Bethel Cemetery & Chapel

 

 

Bethel Chapel is located south on Old Post Rd. from the Church (between Rt 129 and Cleveland Drive). The entrance is just past Swanson’s Florist or just across from the Croton-Harmon High School, up the driveway to the top of the Cemetery Hill. It is a functioning house of worship. Funerals, weddings and Christmas Vespers are held here. Each year during August our regular Sunday Worship is held here. This year we will continue to worship at the Chapel during September [see more details and schedule on home page].

Bethel Cemetery is located at the intersection of Radnor Avenue, Old Post Road and Cleveland Drive (formerly known as the Five Corners). Croton residents, of all religious denominations, have been buried here over the past two hundred years!

The cemetery is managed by the Trustees of the Asbury United Methodist Church.

A limited number of plots are still available for sale. Contact Tom Quartuccio, Cemetery Manager, at 914-271-3468 for details.

Information about the graves – photos and locations of individuals – may be found at https://billiongraves.com
[for your searches Bethel Cemetery is located in Westchester County, New York State]

 

History

Altar inside the Chapel

Altar inside the Chapel

Situated on a hill adjacent to the old Albany and New York Post Road, and overlooking the Hudson River, Bethel Chapel numbered among its worshipers many of the man prominent in the early history of our nation and more particularly in founding of Cortlandttown and Westchester County. It was at Bethel Church, according to the Bolton’s history of Westchester, one Sunday evening when Colonel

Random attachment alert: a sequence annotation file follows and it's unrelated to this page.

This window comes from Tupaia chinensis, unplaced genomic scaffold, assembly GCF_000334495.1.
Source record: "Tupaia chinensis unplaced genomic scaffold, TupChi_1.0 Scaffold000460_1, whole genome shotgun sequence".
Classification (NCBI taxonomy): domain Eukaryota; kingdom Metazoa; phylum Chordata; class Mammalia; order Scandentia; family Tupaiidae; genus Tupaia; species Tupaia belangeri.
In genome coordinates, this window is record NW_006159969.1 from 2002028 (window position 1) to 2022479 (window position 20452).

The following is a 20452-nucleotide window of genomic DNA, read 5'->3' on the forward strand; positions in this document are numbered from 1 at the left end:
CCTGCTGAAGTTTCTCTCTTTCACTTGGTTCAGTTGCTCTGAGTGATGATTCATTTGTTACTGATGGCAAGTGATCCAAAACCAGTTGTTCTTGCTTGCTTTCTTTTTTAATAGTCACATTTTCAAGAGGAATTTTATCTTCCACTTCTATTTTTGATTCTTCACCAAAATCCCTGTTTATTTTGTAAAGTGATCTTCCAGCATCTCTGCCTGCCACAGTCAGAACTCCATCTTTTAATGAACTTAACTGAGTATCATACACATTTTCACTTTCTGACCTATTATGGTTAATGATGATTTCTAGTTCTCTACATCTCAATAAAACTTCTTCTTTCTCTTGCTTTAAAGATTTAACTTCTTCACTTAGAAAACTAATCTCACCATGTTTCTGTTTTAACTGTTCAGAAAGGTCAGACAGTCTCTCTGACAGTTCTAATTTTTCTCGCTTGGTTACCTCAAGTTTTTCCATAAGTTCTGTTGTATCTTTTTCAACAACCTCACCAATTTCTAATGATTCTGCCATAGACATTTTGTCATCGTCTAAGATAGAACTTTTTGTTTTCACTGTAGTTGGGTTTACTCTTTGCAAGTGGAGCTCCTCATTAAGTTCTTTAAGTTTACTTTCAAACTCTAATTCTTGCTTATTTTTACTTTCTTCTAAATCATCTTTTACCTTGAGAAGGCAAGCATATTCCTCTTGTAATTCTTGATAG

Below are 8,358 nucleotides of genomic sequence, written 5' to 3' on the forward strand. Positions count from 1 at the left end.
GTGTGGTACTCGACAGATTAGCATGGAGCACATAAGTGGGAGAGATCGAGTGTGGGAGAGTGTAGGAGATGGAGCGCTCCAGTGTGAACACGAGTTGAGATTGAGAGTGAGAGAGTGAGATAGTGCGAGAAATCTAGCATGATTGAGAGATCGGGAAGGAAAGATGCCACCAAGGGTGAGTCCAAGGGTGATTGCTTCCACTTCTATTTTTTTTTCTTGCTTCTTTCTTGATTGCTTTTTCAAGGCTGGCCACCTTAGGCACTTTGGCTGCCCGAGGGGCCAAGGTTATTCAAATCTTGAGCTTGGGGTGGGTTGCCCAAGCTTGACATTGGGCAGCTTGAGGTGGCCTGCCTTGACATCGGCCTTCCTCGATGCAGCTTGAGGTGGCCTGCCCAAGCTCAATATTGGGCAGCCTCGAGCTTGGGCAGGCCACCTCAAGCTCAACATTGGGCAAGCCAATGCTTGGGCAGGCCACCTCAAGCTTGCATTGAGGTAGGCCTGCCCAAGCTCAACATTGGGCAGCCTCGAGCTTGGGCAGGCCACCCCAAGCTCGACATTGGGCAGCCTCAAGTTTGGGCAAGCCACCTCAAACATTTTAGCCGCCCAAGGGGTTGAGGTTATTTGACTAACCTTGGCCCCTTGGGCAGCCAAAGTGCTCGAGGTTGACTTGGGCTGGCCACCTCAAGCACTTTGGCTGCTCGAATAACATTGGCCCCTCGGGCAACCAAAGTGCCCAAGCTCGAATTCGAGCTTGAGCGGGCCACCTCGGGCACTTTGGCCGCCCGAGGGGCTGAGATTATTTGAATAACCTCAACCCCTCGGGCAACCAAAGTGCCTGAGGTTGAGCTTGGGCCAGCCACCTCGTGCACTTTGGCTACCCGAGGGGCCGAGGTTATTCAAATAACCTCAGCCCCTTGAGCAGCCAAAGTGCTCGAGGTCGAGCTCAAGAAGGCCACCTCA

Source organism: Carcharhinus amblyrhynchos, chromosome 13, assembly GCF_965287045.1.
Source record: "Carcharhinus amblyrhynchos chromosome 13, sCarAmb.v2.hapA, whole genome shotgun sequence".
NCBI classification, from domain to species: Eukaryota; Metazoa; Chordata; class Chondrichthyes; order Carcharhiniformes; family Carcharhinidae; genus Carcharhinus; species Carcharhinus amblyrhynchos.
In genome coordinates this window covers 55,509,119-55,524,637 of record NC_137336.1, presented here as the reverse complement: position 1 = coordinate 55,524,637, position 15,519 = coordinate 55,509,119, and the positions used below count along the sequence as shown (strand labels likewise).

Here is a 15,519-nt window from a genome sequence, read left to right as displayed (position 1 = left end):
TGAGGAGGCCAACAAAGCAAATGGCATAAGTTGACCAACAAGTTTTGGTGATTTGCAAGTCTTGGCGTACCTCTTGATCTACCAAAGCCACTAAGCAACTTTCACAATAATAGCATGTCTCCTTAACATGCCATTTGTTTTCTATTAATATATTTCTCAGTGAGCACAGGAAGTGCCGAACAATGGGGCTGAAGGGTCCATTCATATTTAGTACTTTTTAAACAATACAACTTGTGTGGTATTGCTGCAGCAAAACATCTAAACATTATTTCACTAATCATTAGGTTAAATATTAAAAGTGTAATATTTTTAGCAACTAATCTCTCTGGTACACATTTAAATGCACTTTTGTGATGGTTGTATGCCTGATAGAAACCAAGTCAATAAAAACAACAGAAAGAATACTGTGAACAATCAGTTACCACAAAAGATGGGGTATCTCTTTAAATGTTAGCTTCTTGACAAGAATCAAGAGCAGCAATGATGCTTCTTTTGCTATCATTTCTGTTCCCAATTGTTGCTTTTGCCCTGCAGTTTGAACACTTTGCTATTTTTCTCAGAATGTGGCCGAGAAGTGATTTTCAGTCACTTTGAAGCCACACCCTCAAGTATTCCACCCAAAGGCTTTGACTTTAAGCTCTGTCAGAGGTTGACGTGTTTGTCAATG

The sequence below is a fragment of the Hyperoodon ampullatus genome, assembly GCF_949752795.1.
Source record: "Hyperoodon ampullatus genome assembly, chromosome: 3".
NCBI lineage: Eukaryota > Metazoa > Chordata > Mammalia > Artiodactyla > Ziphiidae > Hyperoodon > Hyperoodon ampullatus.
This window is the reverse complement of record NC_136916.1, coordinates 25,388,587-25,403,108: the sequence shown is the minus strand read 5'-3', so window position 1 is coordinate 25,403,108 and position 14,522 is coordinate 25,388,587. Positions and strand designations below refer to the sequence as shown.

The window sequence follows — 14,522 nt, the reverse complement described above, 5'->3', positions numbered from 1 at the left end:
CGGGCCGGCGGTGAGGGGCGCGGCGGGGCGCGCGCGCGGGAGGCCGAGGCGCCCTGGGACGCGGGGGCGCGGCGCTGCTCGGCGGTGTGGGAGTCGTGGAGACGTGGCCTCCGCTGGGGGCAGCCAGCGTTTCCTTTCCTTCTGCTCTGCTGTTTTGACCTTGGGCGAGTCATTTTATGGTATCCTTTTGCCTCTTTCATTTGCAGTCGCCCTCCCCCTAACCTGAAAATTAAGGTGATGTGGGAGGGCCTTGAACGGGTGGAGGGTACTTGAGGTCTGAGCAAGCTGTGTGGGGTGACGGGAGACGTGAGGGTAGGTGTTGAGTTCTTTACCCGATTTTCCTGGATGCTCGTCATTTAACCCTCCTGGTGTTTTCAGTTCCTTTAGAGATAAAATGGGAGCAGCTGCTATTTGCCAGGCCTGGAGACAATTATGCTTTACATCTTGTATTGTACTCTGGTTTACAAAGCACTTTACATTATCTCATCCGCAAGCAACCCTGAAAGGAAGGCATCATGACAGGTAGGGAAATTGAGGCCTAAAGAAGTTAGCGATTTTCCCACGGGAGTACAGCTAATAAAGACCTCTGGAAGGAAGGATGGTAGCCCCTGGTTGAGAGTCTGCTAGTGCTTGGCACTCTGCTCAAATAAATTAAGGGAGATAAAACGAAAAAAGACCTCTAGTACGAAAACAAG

Van Cortlandt was attending services, that he chanced and to see a well dressed Indian leaning on a window sill, listening to the sermon. On learning it was Brant, the Mohawk Indian chief, who was stopping at the tavern nearby, Colonel Van Cortlandt invited him to dine with the family at the Manor House nearby. The elite wars became the topic of conversation. The Colonel had once chased Brant and had been conscious that Indian sharpshooters had attempted to kill him while he was leaning against a tree. When the Colonel spoke of this incident, Brant replied: “I ordered one of my best marksman to pick you off, but you seem bulletproof. “historicsunday3

Within the cemetery sleep many men who have given their lives for their country. Every war, including the War of Independence far back in 1776, has contributed its quota. It likewise shelters in its bosom many of the men and women who served our community well and helped to build and plan our beautiful village of Croton-on-Hudson.